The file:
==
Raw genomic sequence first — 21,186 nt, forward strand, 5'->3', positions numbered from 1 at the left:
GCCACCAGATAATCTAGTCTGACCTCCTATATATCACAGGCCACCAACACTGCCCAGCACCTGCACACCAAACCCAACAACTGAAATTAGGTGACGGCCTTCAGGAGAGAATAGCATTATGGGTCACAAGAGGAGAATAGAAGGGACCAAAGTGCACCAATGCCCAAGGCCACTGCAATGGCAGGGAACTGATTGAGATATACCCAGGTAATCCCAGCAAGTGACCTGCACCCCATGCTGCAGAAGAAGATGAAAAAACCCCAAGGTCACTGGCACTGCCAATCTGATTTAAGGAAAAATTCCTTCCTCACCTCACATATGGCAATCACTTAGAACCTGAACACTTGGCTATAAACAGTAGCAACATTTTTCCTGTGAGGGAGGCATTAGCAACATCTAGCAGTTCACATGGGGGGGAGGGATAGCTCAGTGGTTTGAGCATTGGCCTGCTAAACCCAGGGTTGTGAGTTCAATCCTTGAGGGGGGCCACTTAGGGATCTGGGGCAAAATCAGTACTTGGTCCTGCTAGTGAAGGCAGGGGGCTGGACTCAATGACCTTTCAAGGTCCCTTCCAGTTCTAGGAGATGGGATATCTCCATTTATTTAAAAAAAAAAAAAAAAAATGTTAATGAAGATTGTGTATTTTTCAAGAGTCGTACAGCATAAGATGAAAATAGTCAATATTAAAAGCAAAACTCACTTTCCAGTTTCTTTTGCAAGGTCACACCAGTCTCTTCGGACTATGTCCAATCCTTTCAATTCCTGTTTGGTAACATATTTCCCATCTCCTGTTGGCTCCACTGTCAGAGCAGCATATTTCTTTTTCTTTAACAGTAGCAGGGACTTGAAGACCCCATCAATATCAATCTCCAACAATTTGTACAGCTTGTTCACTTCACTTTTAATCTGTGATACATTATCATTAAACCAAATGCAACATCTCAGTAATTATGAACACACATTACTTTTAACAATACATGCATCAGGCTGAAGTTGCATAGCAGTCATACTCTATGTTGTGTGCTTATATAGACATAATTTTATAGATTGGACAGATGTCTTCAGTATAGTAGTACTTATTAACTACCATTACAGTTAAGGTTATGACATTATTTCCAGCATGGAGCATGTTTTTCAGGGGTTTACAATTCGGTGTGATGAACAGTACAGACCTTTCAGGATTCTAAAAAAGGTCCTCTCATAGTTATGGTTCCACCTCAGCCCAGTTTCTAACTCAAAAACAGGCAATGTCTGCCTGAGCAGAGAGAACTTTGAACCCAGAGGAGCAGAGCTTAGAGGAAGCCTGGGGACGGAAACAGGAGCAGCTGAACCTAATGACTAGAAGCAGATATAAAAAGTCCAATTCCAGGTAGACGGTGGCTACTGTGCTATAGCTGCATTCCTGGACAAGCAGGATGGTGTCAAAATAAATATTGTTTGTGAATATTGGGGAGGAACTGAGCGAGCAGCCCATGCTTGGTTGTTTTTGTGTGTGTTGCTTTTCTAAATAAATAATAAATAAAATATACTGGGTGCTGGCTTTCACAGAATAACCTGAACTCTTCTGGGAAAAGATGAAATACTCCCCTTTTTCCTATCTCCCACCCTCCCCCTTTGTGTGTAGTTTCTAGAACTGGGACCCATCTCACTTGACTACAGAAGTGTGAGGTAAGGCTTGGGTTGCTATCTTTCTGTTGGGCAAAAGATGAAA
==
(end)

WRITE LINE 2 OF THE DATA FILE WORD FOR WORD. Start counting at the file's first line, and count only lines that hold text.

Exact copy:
GCCACCAGATAATCTAGTCTGACCTCCTATATATCACAGGCCACCAACACTGCCCAGCACCTGCACACCAAACCCAACAACTGAAATTAGGTGACGGCCTTCAGGAGAGAATAGCATTATGGGTCACAAGAGGAGAATAGAAGGGACCAAAGTGCACCAATGCCCAAGGCCACTGCAATGGCAGGGAACTGATTGAGATATACCCAGGTAATCCCAGCAAGTGACCTGCACCCCATGCTGCAGAAGAAGATGAAAAAACCCCAAGGTCACTGGCACTGCCAATCTGATTTAAGGAAAAATTCCTTCCTCACCTCACATATGGCAATCACTTAGAACCTGAACACTTGGCTATAAACAGTAGCAACATTTTTCCTGTGAGGGAGGCATTAGCAACATCTAGCAGTTCACATGGGGGGGAGGGATAGCTCAGTGGTTTGAGCATTGGCCTGCTAAACCCAGGGTTGTGAGTTCAATCCTTGAGGGGGGCCACTTAGGGATCTGGGGCAAAATCAGTACTTGGTCCTGCTAGTGAAGGCAGGGGGCTGGACTCAATGACCTTTCAAGGTCCCTTCCAGTTCTAGGAGATGGGATATCTCCATTTATTTAAAAAAAAAAAAAAAAAATGTTAATGAAGATTGTGTATTTTTCAAGAGTCGTACAGCATAAGATGAAAATAGTCAATATTAAAAGCAAAACTCACTTTCCAGTTTCTTTTGCAAGGTCACACCAGTCTCTTCGGACTATGTCCAATCCTTTCAATTCCTGTTTGGTAACATATTTCCCATCTCCTGTTGGCTCCACTGTCAGAGCAGCATATTTCTTTTTCTTTAACAGTAGCAGGGACTTGAAGACCCCATCAATATCAATCTCCAACAATTTGTACAGCTTGTTCACTTCACTTTTAATCTGTGATACATTATCATTAAACCAAATGCAACATCTCAGTAATTATGAACACACATTACTTTTAACAATACATGCATCAGGCTGAAGTTGCATAGCAGTCATACTCTATGTTGTGTGCTTATATAGACATAATTTTATAGATTGGACAGATGTCTTCAGTATAGTAGTACTTATTAACTACCATTACAGTTAAGGTTATGACATTATTTCCAGCATGGAGCATGTTTTTCAGGGGTTTACAATTCGGTGTGATGAACAGTACAGACCTTTCAGGATTCTAAAAAAGGTCCTCTCATAGTTATGGTTCCACCTCAGCCCAGTTTCTAACTCAAAAACAGGCAATGTCTGCCTGAGCAGAGAGAACTTTGAACCCAGAGGAGCAGAGCTTAGAGGAAGCCTGGGGACGGAAACAGGAGCAGCTGAACCTAATGACTAGAAGCAGATATAAAAAGTCCAATTCCAGGTAGACGGTGGCTACTGTGCTATAGCTGCATTCCTGGACAAGCAGGATGGTGTCAAAATAAATATTGTTTGTGAATATTGGGGAGGAACTGAGCGAGCAGCCCATGCTTGGTTGTTTTTGTGTGTGTTGCTTTTCTAAATAAATAATAAATAAAATATACTGGGTGCTGGCTTTCACAGAATAACCTGAACTCTTCTGGGAAAAGATGAAATACTCCCCTTTTTCCTATCTCCCACCCTCCCCCTTTGTGTGTAGTTTCTAGAACTGGGACCCATCTCACTTGACTACAGAAGTGTGAGGTAAGGCTTGGGTTGCTATCTTTCTGTTGGGCAAAAGATGAAA